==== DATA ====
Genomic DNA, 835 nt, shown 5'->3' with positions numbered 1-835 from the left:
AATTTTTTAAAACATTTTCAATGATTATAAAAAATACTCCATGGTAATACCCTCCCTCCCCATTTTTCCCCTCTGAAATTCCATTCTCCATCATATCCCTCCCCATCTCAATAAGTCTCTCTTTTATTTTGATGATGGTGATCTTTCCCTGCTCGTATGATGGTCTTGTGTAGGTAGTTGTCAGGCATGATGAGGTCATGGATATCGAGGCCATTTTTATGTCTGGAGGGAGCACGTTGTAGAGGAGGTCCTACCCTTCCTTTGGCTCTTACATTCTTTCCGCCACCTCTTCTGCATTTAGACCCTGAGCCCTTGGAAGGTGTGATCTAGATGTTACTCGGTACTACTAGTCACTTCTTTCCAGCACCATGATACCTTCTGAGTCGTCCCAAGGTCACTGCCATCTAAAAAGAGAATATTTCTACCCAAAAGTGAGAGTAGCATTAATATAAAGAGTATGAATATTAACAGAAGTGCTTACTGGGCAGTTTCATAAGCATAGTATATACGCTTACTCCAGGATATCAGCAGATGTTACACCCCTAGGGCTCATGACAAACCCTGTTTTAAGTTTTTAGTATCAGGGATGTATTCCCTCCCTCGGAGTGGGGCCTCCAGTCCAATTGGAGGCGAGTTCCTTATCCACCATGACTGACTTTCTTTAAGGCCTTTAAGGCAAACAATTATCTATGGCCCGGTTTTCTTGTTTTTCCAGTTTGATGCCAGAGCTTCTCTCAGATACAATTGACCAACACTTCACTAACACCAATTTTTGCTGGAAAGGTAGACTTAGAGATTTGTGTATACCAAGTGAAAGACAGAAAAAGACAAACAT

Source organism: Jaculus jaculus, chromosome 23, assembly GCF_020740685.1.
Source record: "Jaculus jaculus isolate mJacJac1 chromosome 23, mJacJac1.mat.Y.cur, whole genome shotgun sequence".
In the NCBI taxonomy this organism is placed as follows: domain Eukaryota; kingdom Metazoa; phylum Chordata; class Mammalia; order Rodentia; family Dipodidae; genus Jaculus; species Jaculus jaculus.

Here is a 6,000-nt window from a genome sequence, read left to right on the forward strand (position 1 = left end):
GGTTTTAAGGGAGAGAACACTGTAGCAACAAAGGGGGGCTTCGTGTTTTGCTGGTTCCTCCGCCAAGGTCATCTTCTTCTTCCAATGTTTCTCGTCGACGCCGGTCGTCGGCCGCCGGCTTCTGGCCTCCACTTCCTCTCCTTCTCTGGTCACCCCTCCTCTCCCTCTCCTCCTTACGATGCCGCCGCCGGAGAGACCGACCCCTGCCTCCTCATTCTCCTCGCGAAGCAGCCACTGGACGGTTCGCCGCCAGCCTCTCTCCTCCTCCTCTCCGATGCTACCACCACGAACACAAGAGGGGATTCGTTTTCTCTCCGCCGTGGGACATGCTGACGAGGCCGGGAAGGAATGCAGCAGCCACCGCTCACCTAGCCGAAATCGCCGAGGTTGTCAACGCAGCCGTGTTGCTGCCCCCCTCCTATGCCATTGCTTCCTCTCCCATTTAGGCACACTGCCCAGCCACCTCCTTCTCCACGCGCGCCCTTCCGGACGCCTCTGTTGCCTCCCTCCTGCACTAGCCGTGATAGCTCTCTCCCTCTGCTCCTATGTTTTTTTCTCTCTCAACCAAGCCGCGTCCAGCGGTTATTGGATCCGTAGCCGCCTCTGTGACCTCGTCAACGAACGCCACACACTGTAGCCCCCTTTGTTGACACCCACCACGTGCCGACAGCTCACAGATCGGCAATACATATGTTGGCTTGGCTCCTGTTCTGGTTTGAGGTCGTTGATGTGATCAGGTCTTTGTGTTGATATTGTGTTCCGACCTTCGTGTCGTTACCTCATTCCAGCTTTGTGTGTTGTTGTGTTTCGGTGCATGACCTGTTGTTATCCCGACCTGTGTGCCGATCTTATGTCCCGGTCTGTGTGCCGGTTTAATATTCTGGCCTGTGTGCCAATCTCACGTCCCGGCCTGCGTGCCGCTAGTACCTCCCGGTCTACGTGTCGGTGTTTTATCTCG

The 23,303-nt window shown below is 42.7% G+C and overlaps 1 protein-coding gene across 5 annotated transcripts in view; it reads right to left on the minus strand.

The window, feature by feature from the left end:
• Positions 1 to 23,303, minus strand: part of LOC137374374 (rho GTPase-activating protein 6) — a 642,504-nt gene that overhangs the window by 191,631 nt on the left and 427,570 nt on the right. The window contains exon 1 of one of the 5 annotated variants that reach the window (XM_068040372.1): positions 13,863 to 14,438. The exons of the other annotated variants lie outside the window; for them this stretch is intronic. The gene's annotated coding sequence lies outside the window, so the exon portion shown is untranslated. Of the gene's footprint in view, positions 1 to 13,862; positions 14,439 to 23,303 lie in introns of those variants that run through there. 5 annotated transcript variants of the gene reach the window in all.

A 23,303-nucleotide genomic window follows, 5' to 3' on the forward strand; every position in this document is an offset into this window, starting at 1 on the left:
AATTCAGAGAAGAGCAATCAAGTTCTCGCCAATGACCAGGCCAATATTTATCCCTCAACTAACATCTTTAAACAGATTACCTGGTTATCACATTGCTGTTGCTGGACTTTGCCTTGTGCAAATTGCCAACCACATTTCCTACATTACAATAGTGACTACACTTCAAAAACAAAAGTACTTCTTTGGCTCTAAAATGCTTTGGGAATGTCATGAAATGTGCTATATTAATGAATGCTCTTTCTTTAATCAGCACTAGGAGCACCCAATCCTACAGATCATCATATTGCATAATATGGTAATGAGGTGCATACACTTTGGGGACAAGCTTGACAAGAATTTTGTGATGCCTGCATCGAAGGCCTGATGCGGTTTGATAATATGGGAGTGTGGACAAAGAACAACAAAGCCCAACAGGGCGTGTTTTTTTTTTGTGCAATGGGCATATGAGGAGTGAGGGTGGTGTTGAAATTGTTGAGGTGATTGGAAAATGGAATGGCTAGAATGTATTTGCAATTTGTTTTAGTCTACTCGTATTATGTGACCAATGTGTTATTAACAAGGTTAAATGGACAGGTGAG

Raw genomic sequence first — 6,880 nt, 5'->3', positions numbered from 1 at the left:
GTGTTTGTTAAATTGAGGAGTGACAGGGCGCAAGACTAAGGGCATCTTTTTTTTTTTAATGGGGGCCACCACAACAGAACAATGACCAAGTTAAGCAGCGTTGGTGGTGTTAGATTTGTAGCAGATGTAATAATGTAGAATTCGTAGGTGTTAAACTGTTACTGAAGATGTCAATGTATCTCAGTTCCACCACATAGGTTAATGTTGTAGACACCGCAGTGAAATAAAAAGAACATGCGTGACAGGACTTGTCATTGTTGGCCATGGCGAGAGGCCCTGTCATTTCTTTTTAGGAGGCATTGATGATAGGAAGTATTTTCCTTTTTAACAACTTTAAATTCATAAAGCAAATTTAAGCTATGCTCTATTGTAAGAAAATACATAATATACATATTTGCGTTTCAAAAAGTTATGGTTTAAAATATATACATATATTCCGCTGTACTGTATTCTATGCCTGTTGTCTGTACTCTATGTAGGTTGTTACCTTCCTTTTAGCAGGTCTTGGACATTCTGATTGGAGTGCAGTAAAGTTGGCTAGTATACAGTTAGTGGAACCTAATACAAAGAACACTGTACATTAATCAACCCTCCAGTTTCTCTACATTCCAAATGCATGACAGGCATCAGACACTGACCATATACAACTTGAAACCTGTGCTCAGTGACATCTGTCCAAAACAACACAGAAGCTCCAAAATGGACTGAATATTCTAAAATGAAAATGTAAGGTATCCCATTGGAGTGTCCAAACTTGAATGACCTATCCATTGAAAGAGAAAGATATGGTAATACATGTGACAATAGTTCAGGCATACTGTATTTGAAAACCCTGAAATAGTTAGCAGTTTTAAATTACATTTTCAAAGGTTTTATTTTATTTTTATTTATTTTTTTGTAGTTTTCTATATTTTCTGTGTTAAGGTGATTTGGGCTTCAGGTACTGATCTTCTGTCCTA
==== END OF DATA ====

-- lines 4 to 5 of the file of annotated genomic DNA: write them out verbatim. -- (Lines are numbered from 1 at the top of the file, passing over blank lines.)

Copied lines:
Source record: "Jaculus jaculus isolate mJacJac1 chromosome 23, mJacJac1.mat.Y.cur, whole genome shotgun sequence".
In the NCBI taxonomy this organism is placed as follows: domain Eukaryota; kingdom Metazoa; phylum Chordata; class Mammalia; order Rodentia; family Dipodidae; genus Jaculus; species Jaculus jaculus.